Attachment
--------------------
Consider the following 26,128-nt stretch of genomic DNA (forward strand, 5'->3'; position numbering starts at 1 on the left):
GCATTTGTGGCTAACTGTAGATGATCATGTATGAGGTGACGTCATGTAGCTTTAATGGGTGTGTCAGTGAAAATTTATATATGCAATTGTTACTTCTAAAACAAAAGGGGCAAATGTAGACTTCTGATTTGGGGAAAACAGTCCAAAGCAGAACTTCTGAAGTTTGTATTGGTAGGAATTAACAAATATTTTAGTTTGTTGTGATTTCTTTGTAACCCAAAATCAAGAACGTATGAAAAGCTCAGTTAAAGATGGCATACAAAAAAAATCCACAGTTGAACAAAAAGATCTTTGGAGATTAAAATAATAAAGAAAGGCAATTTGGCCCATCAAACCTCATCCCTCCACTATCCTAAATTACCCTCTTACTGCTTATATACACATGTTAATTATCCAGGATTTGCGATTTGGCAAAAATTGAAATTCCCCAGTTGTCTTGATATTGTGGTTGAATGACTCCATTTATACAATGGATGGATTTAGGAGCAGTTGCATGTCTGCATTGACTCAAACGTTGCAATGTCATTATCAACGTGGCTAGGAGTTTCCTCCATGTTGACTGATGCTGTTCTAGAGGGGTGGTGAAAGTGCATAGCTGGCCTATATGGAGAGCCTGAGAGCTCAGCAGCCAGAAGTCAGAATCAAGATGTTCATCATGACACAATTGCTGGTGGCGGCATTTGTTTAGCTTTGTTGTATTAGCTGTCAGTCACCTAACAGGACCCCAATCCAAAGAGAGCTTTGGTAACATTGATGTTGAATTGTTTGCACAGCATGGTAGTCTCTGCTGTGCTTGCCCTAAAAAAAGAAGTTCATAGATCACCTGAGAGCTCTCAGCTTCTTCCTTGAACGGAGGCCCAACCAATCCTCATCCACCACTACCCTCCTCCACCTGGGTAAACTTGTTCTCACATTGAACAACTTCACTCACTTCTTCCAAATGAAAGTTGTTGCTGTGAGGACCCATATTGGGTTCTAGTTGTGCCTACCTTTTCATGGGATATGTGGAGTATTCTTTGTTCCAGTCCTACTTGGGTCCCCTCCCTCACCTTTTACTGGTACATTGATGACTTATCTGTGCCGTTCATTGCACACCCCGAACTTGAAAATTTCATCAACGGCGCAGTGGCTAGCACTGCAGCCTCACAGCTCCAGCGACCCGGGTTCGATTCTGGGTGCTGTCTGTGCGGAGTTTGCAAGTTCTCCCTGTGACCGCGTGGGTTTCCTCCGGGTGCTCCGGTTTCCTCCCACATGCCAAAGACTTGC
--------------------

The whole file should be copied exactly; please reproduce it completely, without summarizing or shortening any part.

Consider the following 26,128-nt stretch of genomic DNA (forward strand, 5'->3'; position numbering starts at 1 on the left):
GCATTTGTGGCTAACTGTAGATGATCATGTATGAGGTGACGTCATGTAGCTTTAATGGGTGTGTCAGTGAAAATTTATATATGCAATTGTTACTTCTAAAACAAAAGGGGCAAATGTAGACTTCTGATTTGGGGAAAACAGTCCAAAGCAGAACTTCTGAAGTTTGTATTGGTAGGAATTAACAAATATTTTAGTTTGTTGTGATTTCTTTGTAACCCAAAATCAAGAACGTATGAAAAGCTCAGTTAAAGATGGCATACAAAAAAAATCCACAGTTGAACAAAAAGATCTTTGGAGATTAAAATAATAAAGAAAGGCAATTTGGCCCATCAAACCTCATCCCTCCACTATCCTAAATTACCCTCTTACTGCTTATATACACATGTTAATTATCCAGGATTTGCGATTTGGCAAAAATTGAAATTCCCCAGTTGTCTTGATATTGTGGTTGAATGACTCCATTTATACAATGGATGGATTTAGGAGCAGTTGCATGTCTGCATTGACTCAAACGTTGCAATGTCATTATCAACGTGGCTAGGAGTTTCCTCCATGTTGACTGATGCTGTTCTAGAGGGGTGGTGAAAGTGCATAGCTGGCCTATATGGAGAGCCTGAGAGCTCAGCAGCCAGAAGTCAGAATCAAGATGTTCATCATGACACAATTGCTGGTGGCGGCATTTGTTTAGCTTTGTTGTATTAGCTGTCAGTCACCTAACAGGACCCCAATCCAAAGAGAGCTTTGGTAACATTGATGTTGAATTGTTTGCACAGCATGGTAGTCTCTGCTGTGCTTGCCCTAAAAAAAGAAGTTCATAGATCACCTGAGAGCTCTCAGCTTCTTCCTTGAACGGAGGCCCAACCAATCCTCATCCACCACTACCCTCCTCCACCTGGGTAAACTTGTTCTCACATTGAACAACTTCACTCACTTCTTCCAAATGAAAGTTGTTGCTGTGAGGACCCATATTGGGTTCTAGTTGTGCCTACCTTTTCATGGGATATGTGGAGTATTCTTTGTTCCAGTCCTACTTGGGTCCCCTCCCTCACCTTTTACTGGTACATTGATGACTTATCTGTGCCGTTCATTGCACACCCCGAACTTGAAAATTTCATCAACGGCGCAGTGGCTAGCACTGCAGCCTCACAGCTCCAGCGACCCGGGTTCGATTCTGGGTGCTGTCTGTGCGGAGTTTGCAAGTTCTCCCTGTGACCGCGTGGGTTTCCTCCGGGTGCTCCGGTTTCCTCCCACATGCCAAAGACTTGC